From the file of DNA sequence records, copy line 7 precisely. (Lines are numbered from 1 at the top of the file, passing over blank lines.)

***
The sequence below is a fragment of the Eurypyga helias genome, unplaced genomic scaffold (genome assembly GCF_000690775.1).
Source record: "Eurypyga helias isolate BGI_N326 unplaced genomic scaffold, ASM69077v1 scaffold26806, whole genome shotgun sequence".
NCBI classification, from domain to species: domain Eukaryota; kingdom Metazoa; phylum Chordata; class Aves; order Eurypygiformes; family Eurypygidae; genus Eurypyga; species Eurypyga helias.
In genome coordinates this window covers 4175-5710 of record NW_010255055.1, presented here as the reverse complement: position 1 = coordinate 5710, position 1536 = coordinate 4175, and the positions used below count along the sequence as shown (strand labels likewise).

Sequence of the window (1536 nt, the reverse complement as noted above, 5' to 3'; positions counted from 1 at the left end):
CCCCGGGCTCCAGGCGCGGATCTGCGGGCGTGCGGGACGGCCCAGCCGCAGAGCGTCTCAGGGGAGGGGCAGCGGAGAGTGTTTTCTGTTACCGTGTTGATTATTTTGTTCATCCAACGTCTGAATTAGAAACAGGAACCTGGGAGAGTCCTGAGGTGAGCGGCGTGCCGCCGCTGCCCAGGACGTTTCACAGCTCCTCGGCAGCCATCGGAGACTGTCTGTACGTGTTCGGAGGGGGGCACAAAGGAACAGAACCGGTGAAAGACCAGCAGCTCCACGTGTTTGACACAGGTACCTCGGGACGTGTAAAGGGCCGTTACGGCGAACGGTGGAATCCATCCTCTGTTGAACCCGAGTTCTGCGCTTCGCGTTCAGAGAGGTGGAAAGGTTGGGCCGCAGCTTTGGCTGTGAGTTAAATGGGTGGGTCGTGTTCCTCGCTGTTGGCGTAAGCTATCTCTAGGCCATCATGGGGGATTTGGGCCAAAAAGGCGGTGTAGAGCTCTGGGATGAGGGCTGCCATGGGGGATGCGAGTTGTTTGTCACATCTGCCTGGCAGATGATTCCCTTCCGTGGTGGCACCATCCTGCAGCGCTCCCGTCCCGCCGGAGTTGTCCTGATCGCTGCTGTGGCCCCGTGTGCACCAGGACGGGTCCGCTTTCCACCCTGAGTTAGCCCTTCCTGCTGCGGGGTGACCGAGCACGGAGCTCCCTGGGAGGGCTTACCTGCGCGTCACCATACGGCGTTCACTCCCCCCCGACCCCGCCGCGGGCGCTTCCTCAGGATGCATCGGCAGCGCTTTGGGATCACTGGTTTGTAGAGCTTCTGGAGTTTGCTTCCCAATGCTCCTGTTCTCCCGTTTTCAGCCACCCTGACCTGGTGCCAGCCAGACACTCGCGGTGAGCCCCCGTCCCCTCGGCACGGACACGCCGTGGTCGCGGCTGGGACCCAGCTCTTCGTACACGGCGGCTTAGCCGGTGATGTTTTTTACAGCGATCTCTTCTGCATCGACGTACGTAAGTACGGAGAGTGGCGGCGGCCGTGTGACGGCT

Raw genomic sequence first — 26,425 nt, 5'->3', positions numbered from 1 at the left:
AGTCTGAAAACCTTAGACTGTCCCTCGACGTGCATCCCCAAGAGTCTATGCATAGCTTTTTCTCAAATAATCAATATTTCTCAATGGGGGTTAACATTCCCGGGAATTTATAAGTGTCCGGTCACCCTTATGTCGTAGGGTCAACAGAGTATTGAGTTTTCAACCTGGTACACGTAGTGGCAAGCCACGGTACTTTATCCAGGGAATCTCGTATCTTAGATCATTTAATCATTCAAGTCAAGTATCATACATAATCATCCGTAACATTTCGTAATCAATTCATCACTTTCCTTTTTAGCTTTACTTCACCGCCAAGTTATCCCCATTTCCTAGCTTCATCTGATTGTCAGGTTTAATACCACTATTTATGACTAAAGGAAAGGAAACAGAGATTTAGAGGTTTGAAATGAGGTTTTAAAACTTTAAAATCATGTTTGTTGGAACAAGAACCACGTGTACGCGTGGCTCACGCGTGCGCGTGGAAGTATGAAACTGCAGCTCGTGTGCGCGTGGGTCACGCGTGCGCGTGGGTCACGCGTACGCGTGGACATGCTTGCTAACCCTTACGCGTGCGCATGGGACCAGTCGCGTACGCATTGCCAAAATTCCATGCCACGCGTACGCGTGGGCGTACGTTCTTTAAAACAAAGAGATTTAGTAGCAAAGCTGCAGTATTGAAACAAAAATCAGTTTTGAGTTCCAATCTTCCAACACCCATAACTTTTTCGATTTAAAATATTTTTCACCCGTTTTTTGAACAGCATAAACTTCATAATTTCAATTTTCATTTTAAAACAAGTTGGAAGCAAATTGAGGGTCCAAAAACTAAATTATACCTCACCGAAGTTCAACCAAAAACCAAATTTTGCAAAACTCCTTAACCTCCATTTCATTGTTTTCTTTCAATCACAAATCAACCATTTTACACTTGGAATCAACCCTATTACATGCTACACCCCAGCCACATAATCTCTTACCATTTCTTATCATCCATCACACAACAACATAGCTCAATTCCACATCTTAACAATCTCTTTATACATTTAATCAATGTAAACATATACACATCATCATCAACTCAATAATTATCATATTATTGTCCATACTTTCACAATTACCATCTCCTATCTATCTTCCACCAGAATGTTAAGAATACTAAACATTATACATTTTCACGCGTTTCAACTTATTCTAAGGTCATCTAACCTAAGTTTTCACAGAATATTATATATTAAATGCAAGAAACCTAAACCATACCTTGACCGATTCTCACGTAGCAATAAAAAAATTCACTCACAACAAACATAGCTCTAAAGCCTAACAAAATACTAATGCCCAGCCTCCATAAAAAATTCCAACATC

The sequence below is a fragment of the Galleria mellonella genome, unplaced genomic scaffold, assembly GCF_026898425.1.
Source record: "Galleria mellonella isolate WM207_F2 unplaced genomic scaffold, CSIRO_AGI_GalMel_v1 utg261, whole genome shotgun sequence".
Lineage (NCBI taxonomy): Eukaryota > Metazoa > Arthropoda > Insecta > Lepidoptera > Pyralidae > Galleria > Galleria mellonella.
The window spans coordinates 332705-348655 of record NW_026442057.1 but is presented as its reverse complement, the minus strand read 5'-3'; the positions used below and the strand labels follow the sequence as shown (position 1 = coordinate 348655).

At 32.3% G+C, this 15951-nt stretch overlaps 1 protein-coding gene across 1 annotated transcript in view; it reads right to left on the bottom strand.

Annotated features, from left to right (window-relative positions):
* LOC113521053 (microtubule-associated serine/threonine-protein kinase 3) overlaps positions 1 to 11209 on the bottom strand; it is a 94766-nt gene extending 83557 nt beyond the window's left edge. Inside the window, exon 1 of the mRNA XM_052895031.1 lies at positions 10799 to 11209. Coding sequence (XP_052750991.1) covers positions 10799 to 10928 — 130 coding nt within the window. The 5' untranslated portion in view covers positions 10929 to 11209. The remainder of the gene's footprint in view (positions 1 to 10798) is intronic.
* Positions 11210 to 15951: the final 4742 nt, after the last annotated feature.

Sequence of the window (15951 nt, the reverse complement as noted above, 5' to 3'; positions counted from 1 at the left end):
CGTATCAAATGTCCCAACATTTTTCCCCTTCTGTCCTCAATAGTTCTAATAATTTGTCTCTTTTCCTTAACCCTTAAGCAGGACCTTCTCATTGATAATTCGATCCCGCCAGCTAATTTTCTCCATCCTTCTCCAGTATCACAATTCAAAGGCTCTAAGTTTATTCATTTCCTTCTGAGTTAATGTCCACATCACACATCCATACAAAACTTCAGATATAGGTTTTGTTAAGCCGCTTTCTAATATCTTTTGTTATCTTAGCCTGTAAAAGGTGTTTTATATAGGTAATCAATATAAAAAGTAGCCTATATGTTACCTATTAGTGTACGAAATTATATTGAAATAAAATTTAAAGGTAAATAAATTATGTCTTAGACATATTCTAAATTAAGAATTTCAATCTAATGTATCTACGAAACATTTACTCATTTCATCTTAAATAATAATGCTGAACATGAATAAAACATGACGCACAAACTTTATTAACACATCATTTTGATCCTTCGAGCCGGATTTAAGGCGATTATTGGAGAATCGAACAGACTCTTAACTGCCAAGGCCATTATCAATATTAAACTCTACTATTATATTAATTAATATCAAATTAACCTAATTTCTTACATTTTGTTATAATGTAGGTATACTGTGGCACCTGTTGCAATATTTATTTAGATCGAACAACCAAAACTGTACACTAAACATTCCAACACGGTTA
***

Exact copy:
Raw genomic sequence first — 26,425 nt, 5'->3', positions numbered from 1 at the left: